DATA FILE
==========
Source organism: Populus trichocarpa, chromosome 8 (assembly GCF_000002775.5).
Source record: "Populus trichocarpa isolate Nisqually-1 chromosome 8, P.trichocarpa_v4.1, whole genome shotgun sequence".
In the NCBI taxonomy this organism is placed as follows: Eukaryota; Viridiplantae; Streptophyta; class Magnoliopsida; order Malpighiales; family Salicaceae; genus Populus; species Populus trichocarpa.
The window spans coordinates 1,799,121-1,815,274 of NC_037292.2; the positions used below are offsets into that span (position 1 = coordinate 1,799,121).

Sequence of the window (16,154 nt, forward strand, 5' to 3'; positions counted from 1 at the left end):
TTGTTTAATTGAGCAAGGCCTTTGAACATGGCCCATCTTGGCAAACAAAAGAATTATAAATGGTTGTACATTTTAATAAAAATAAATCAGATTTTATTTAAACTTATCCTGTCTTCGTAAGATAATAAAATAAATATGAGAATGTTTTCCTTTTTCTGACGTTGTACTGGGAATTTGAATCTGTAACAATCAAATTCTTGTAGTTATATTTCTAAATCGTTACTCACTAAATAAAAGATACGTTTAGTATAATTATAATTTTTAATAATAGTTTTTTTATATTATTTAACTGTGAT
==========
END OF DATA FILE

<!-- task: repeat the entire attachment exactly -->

Source organism: Populus trichocarpa, chromosome 8 (assembly GCF_000002775.5).
Source record: "Populus trichocarpa isolate Nisqually-1 chromosome 8, P.trichocarpa_v4.1, whole genome shotgun sequence".
In the NCBI taxonomy this organism is placed as follows: Eukaryota; Viridiplantae; Streptophyta; class Magnoliopsida; order Malpighiales; family Salicaceae; genus Populus; species Populus trichocarpa.
The window spans coordinates 1,799,121-1,815,274 of NC_037292.2; the positions used below are offsets into that span (position 1 = coordinate 1,799,121).

Sequence of the window (16,154 nt, forward strand, 5' to 3'; positions counted from 1 at the left end):
TTGTTTAATTGAGCAAGGCCTTTGAACATGGCCCATCTTGGCAAACAAAAGAATTATAAATGGTTGTACATTTTAATAAAAATAAATCAGATTTTATTTAAACTTATCCTGTCTTCGTAAGATAATAAAATAAATATGAGAATGTTTTCCTTTTTCTGACGTTGTACTGGGAATTTGAATCTGTAACAATCAAATTCTTGTAGTTATATTTCTAAATCGTTACTCACTAAATAAAAGATACGTTTAGTATAATTATAATTTTTAATAATAGTTTTTTTATATTATTTAACTGTGAT